Do volunteers have WorkCover compensation rights?
Volunteers are vital to our workforce, communities and our economy around the country. And in the words of Volunteering Australia, they are our country’s backbone during crisis and disaster.
More than one million Australian volunteers have supported us in recent times through floods, fires and the ongoing impacts of the COVID-19 pandemic.
A report released earlier this month reveals that our nation’s volunteer workforce consists of more than 200,000 volunteers in fire services organisations and 25,000 volunteers in State and Territory Emergency Service. And a further 200,000 volunteers are engaged in thousands of registered emergency and relief charities; not to forget to mention the thousands of invisible volunteers who help informally to support our communities.
What is the definition of a volunteer?
In Victoria, the Workplace Injury Rehabilitation and Compensation Act 2013 (the Act), defines a volunteer as “a person who is acting on a voluntary basis (irrespective of whether the person received out-of-pocket expenses)”.
Organisations that work with volunteers do have a duty under Victorian law to ensure that adequate health and safety measures are implemented to reduce the risk of injury to their volunteers.
In Victoria, only certain volunteers however may be covered by WorkCover legislation in the event of injury. (But should a volunteer not fall into one of the accepted categories they may be able to seek compensation via a public liability action through the Wrong’s Act).
Which volunteers are eligible for workers’ compensation in Victoria?
While most other Australian states have implemented a model Work Health and Safety Act that provides no difference between the legal duties and obligations owned to volunteers and workers, In Victoria, as hinted above, most volunteers unfortunately aren’t covered by WorkCover policies and therefore are not eligible for WorkCover benefits if injured or become ill during voluntary duties.
There are exceptions to this rule where certain volunteers are entitled to WorkCover compensation if they are deemed a “worker” under an Act of Parliament. For example, volunteers who assist government agencies such as Country Fire Authority (CFA) and State Emergency Services (SES).
If you are a volunteer or someone who assists a government agency in accordance with one of the below Acts of Parliament and are injured while carrying out relevant duties, then you will be entitled to statutory WorkCover compensation:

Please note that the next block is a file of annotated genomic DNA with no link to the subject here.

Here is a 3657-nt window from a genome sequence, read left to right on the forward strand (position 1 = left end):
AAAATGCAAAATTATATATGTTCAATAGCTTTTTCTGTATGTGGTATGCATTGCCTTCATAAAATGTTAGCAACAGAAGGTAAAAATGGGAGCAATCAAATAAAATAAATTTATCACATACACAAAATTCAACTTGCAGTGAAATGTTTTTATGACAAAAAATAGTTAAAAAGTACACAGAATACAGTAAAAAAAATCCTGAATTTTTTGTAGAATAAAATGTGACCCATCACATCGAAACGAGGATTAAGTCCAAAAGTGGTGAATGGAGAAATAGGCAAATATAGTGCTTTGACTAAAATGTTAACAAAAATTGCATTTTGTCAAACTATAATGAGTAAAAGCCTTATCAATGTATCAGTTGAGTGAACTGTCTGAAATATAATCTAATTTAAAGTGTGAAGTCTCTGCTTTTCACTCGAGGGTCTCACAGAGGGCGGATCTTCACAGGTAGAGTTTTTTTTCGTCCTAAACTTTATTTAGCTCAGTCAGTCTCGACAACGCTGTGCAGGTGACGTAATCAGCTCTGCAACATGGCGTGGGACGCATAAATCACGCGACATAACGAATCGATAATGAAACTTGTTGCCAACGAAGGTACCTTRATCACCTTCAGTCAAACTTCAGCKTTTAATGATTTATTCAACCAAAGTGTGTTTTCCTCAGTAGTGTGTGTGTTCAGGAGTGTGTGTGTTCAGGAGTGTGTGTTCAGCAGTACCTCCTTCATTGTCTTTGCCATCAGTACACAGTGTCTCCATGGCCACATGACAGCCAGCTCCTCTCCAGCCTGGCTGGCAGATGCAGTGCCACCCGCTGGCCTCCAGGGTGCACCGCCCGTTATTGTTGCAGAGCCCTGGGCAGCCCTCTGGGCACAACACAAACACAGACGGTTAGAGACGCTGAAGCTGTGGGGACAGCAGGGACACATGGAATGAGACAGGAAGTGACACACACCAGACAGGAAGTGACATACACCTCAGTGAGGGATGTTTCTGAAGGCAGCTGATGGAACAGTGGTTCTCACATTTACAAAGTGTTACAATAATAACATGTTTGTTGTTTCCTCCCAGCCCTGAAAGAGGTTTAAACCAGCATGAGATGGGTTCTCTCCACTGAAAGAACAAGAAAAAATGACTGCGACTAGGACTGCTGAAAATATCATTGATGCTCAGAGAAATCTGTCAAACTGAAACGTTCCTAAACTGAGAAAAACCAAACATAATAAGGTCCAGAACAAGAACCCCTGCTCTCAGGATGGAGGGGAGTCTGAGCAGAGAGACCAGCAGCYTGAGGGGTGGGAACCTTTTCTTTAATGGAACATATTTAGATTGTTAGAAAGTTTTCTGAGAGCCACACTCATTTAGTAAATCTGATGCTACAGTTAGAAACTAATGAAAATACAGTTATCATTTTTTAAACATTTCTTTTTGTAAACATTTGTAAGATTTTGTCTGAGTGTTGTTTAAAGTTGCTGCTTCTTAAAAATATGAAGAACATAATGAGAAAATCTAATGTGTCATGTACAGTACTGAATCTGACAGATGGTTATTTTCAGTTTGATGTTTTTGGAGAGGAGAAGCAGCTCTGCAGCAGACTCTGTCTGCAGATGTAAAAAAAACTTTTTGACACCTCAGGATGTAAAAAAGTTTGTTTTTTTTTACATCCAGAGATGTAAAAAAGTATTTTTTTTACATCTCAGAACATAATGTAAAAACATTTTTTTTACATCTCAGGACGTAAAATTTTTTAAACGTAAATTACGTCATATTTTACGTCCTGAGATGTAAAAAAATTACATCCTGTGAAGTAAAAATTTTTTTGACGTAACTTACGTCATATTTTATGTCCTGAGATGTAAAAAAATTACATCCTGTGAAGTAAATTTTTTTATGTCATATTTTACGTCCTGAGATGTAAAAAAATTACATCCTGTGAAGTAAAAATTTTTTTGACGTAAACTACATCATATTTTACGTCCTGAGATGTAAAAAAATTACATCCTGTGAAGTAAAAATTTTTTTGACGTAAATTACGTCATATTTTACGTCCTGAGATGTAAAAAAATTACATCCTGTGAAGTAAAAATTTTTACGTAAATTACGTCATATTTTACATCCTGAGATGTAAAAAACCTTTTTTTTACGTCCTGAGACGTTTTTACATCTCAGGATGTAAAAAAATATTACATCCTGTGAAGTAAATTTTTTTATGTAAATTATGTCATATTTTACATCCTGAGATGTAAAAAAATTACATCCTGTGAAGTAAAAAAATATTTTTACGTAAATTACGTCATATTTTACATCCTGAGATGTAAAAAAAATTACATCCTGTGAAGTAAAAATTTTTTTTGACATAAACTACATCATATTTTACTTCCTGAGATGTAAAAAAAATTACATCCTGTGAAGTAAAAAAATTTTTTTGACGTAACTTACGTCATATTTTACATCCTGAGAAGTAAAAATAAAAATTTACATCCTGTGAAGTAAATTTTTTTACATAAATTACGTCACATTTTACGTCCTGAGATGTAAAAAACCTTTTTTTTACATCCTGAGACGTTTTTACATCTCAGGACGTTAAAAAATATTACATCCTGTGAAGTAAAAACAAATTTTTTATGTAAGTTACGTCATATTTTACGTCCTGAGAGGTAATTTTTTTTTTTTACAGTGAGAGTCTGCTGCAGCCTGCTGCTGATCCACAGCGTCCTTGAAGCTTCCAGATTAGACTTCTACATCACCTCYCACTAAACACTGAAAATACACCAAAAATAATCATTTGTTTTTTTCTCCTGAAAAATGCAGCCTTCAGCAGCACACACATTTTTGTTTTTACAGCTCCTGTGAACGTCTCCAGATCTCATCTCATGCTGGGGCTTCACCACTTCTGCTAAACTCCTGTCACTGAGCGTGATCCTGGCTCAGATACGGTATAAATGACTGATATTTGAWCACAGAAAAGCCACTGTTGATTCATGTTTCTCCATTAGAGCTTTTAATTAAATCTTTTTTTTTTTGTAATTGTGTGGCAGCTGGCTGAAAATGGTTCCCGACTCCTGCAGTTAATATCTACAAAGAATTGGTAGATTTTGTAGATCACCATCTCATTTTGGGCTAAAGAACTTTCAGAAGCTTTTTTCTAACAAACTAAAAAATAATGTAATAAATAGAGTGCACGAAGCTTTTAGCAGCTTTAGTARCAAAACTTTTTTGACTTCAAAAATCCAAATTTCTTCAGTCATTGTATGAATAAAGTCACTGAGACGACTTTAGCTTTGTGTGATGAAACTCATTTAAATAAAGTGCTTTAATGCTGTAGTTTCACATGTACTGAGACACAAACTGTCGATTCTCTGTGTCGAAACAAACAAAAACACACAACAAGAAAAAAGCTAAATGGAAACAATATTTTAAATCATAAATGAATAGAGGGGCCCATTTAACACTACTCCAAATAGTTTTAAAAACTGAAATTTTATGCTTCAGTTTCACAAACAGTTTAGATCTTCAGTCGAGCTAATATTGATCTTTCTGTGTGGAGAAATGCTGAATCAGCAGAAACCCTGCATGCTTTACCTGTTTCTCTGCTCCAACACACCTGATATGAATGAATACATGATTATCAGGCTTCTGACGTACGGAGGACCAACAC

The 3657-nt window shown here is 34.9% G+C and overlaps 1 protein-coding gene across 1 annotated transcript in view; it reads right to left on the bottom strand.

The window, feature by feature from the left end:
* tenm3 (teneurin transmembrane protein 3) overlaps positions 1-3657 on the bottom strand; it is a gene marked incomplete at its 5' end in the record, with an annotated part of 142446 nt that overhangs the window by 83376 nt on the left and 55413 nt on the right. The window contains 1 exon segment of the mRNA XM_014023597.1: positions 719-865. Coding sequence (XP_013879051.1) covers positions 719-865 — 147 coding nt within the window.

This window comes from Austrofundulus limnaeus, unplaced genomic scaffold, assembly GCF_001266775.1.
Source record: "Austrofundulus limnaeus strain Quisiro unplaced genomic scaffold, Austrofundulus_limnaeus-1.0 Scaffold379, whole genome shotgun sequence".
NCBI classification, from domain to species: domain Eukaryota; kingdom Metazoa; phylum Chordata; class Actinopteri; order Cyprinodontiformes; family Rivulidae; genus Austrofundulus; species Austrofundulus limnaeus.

- Country Fire Authority Act 1958 (casual fire fighters, including volunteer officers and members and volunteer auxiliary workers)
- Education and Training Reform Act 2006 (volunteer school workers or volunteer student workers)
- Emergency Management Act 1986 (volunteer emergency workers)
- Juries Act 2000 (jurors)
- Police Assistance Compensation Act 1968 (PAC Act) ( volunteers assisting police officers)
- Victoria State Emergency Services Act 2005 (voluntary registered and probationary members of the Victoria SES)
The same goes for volunteers in prisons and offenders working or participating in a program under a Correctional Order – they are deemed workers employed by the Crown and thereby entitled to statutory WorkCover compensation.
SES volunteers and workers are particularly prone to developing psychological conditions due to the traumatic scenes that many face during disasters and rescue efforts.
CFA volunteers and workers are particularly at risk of developing occupational diseases due to their heightened risk of exposure to toxic fumes. If they develop cancer then the presumptive firefighter rights may come into play. Read more about volunteer firefighters and Country Fire Authority volunteer auxiliary workers’ rights to workers’ compensation here.
Zaparas Lawyers have helped many CFA and SES volunteers with WorkCover compensation claims. If you’ve been injured in a work-related or volunteering-related role, please contact us.